• We studied 133 patients with arteriographic evidence of lower limb arterial disease and 34 normal volunteers to determine the most useful means of expressing ankle pressure. Representative ranges were determined for each of six symptomatic categories. Receiver operating characteristic curve analysis showed that ankle index (ankle to brachial pressure ratio) and brachial-ankle pressure gradient were more valuable than absolute pressure in discriminating between normal and diseased extremities. In contrast, absolute ankle pressure was the best predictor of nonviability (limb requiring bypass for salvage or amputation). An absolute pressure cutoff of 60 mm Hg correctly identified 86% of viable limbs and 77% of nonviable limbs. Thus, the diagnostic accuracy of the three methods of expressing ankle pressure depends on the context in which they are to be used, and it appears that ankle index and gradient are most appropriate for defining the presence of disease, while absolute pressure correlates best with viability.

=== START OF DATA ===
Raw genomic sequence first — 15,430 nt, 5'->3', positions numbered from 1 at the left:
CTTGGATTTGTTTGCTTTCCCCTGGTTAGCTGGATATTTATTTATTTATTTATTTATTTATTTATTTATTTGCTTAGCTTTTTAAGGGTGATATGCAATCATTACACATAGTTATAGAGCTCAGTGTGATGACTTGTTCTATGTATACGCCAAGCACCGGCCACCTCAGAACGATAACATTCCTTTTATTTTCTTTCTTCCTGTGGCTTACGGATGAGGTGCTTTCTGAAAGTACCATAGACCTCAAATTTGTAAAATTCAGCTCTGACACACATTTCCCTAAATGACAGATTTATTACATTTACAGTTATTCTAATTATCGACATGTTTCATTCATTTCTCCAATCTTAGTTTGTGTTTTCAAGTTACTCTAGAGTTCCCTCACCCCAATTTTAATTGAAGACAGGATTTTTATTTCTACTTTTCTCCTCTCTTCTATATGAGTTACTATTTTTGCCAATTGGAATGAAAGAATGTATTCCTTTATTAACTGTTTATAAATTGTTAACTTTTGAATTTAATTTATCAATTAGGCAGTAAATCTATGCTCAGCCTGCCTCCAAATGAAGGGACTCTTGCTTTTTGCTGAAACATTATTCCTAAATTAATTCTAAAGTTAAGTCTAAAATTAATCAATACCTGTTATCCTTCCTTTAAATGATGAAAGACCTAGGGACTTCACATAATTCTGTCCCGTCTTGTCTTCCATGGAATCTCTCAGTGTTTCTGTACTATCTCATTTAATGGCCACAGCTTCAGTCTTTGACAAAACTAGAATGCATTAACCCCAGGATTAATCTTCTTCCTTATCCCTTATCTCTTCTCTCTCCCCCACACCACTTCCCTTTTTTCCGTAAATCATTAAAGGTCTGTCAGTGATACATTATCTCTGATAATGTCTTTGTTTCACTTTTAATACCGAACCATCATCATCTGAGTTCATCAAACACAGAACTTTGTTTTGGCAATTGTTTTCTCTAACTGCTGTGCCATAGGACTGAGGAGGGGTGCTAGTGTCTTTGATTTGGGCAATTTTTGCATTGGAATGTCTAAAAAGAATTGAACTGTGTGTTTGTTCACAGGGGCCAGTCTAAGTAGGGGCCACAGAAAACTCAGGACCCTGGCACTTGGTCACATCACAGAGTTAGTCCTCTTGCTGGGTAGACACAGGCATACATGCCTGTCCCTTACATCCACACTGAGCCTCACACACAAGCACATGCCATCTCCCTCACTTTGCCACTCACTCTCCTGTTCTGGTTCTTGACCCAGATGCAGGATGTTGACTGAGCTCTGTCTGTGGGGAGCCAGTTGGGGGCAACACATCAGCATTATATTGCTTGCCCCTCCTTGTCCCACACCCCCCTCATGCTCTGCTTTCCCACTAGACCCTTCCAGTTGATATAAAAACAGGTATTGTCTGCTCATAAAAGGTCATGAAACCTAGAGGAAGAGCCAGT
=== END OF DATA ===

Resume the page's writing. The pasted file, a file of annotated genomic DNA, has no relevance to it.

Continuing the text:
(Arch Surg 1982;117:1297-1300)